I want to talk about the RBA's take on what we're going to see over the coming couple of years, and this reflects the abysmal projections in the government's budget papers. In its statement of monetary policy on 2 February the RBA said that wages growth has picked up, but it has only just returned to the rates prevailing prior to the pandemic. This means that what we're seeing is wages growth returning to the wages growth our country was experiencing in the worst decade since the Great Depression. I might stress that the RBA is talking about average wages growth. What that means is that many in our community are experiencing even worse outcomes than that. I don't want to get into basic statistics, but if the average rate of wages growth between 2013 and 2019 was negative then many in the community are experiencing wages growth that's worse than mildly negative, so no wonder there's so much frustration building in the community. The RBA statement to the Standing Committee on Economics review on 11 February reinforced this by stressing that they see that the vast bulk of Australians will continue to experience wages growth with a two in front of it for the next year or more. The government's forecasts in their budget and the RBA's forecasts stress that we have a weak labour market when it comes to real wages growth and there's no end in sight for people—no wonder people are frustrated.
It's not just that those in work are experiencing low real wages growth—in fact, many are actually experiencing negative real wages growth—what about underemployment? Underemployment, we know, has become a much more structurally important part of the labour force since the 1970s and 1980s. Back in the 1980s, full-time work was much more of a prominent part of the labour market, a much more common form of employment, so underemployment was nowhere near as much of an issue. Today, we know that underemployment is a critically important part of the labour market to evaluate if we're looking at the labour market's overall performance. To be sure, unemployment is still a key statistic, but we can't look at that alone; we have to look at the number of people in part-time work who want more hours.
While underemployment has fallen recently, it is also true to say that it remains stubbornly high. It remains a real problem. Not only is it a real problem in aggregate terms but we know from analysis undertaken recently that it remains highly problematic in a number of regional communities around Australia in particular. We know that labour underutilisation is particularly bad in a number of regional communities—for example, in Queensland and WA and in the Hunter. We know that unemployment plus underemployment in those communities is over 15 per cent. This is a huge structural problem which this government has no answers to.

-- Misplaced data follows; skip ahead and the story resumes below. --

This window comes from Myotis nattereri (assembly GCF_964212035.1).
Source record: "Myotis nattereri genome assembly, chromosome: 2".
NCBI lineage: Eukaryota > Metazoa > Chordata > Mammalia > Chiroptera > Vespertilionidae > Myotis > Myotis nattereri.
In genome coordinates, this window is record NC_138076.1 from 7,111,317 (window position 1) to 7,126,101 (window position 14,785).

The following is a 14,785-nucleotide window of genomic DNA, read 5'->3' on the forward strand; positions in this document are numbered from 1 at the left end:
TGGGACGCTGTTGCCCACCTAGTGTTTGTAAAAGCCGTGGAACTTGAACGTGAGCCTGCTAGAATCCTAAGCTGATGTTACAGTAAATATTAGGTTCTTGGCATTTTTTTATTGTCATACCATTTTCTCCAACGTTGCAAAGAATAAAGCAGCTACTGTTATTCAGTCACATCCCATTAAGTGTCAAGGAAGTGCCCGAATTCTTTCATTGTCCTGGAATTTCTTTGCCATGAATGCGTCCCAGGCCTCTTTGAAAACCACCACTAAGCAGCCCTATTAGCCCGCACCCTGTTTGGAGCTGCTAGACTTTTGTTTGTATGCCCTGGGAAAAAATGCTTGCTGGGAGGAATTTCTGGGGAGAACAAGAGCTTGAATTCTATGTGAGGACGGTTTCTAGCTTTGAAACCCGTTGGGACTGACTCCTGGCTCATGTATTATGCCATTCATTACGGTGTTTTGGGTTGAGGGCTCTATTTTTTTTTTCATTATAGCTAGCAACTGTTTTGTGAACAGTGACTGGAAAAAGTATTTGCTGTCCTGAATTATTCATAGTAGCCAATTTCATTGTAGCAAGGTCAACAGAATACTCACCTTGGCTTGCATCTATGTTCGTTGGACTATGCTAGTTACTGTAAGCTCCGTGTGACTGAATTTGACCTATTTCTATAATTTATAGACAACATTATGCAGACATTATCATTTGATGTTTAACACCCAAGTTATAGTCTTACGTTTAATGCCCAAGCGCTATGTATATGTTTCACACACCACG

Not only that, but a number of macroeconomic forecasters—including Treasury, in estimates this week—have indicated that there is probably slackness in the labour market on top of these structural underemployment figures. We heard that the number of people entering the labour market seeking jobs was greater than expected by macroeconomic forecasters, putting greater downward pressure on wages. In the face of this sustained downward pressure on wages, after a decade of weak performance, this government has no plan.
So we see real wages growth at historically low levels. We see underemployment, reflecting the fact that there are many, many individuals and households who can't make ends meet with the hours that they're getting. But there's an additional element to the labour market which is critically important. Quite apart from the amount of money many people are getting, they're facing insecure work. They're facing conditions in the workplace which are problematic above and beyond the amount of money they're getting. Even when a household might be getting as many hours as they seek in aggregate, those hours might be very erratic across weeks. Even when a household might be getting the income, or close to the income, they feel they need to sustain their standard of living, they may have issues securing a mortgage. There are real and growing problems when it comes to insecure work in our economy, which this government has no answers to.